Dr. Marykutty Abraham and Dr. K. Venugopal
The study deals with hydrologic modeling of a chain of four tanks in Guduvanchery watershed, Tamilnadu, India for 14 water years. The results of hydrological modeling and simulation are used to derive the strategies to increase utilizable water from the watershed of the chain of tanks. The peculiar problems faced by the watershed include i) watershed lying in over exploited; ii) large scale development in this area due to fast
urbanization; iii) continuous reduction in cropping area; and iv) half of the precipitation takes place within a 30 day period due to monsoonal climate. These prompted human interference with the hydrological cycle. Against this background, scientific approach is needed to assess the present status of existing water bodies and surface water budgeting to identify the opportunities for harnessing surface water. Drainage map and
land use map of the watershed were prepared with satellite imagery in GIS platform using ArcGIS.
The watershed area of tanks has an aerial extent of 20.625 km2 with hard rock formation underneath and limited depth of weathered formation to hold water. Land use map shows that among the four tanks studied two tanks are not having irrigated area at present due to urbanization and the irrigated areas of the other two tanks have reduced to half of the registered ayacut mainly due to insufficient availability of water and urbanisation. Domestic water requirement, net losses and crop water requirement were computed.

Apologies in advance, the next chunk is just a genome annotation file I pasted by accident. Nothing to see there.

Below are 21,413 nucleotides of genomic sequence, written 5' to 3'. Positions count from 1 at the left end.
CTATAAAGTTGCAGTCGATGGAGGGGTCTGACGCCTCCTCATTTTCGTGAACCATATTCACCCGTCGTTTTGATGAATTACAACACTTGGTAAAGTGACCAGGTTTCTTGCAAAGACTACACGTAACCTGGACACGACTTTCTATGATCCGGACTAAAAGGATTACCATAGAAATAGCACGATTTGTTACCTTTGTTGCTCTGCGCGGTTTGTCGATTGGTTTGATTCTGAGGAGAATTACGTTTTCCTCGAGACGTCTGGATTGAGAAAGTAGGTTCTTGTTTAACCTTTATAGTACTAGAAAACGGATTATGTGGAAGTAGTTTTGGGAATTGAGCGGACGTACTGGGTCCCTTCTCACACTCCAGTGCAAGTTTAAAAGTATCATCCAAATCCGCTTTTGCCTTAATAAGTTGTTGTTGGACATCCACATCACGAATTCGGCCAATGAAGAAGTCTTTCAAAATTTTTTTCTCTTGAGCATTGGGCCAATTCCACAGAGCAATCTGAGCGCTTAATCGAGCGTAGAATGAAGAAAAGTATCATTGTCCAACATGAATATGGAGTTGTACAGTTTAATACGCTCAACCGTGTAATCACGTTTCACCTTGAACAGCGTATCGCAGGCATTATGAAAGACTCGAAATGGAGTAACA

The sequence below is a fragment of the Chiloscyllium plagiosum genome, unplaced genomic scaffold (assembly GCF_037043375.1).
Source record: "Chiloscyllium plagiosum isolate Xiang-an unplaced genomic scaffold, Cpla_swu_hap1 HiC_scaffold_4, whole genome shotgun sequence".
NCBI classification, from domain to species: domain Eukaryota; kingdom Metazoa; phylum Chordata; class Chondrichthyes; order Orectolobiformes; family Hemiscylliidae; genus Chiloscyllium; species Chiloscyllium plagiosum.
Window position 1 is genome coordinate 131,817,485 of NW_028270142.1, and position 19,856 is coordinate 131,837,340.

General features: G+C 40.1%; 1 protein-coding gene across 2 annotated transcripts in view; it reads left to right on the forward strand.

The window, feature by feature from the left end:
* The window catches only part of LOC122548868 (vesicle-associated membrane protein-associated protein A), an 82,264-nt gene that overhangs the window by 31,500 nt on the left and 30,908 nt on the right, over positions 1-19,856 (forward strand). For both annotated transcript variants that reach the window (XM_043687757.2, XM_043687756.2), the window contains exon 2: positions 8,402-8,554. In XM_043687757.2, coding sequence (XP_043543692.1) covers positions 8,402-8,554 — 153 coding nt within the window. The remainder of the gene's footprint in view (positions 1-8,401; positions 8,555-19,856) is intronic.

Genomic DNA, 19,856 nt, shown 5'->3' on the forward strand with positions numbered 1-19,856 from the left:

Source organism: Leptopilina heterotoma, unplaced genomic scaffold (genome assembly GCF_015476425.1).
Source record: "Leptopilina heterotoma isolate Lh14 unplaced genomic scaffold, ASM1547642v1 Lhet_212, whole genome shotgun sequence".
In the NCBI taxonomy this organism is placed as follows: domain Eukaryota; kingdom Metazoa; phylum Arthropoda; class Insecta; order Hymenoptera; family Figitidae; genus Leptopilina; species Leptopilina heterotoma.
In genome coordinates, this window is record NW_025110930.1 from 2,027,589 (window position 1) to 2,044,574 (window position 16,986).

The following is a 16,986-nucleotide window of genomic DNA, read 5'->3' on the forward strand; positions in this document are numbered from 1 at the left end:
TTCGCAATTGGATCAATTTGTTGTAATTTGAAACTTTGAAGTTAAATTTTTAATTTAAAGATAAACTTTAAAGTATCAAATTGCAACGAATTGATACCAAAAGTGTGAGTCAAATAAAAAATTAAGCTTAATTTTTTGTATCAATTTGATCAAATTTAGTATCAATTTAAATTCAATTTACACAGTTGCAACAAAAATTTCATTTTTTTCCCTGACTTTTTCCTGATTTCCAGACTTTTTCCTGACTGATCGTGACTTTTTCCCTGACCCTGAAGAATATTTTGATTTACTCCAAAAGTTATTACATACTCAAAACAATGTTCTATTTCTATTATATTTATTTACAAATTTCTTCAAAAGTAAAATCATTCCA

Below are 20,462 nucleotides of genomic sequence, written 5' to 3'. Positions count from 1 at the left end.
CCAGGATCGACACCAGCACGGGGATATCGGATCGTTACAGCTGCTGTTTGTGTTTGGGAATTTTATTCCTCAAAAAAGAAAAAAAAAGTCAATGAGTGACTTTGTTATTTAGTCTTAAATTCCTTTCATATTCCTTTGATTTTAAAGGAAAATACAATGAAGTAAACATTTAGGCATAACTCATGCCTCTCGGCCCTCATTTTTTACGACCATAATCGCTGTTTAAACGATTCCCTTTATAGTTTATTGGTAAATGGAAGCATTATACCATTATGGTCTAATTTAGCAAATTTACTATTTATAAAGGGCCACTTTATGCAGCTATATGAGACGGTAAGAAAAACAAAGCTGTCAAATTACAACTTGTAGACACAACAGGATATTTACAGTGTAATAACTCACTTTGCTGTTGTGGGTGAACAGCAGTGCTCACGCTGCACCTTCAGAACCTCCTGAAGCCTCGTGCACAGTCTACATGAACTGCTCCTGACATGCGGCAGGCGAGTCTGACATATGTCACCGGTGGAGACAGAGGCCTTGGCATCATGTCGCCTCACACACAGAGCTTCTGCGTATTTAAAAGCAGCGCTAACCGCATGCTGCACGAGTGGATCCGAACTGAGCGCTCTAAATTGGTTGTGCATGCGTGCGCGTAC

The applicability of NRCS – model for runoff computation with simulation modelling is used to assess water availability for sustainable management of water resources of ungauged small watersheds. The water balance study for the chain of tanks showed that out of the total available water only 28% is used for irrigation and the rest is lost as evaporation loss, transition loss and spill from the tanks. It was found that there was around 5.46 MCM of surface water available in the watershed and apart from meeting the domestic requirement of 0.672 MCM in the watershed, additional demand due to future development and demand of adjoining areas can also be met if the available water is properly harvested.
The study concludes that for semi-arid region like Tamil Nadu, accurate estimation of runoff is essential for effective management and utilization of the available water resources. As the study deals with rural water supply for domestic and agriculture, the study is relevant to the conference theme.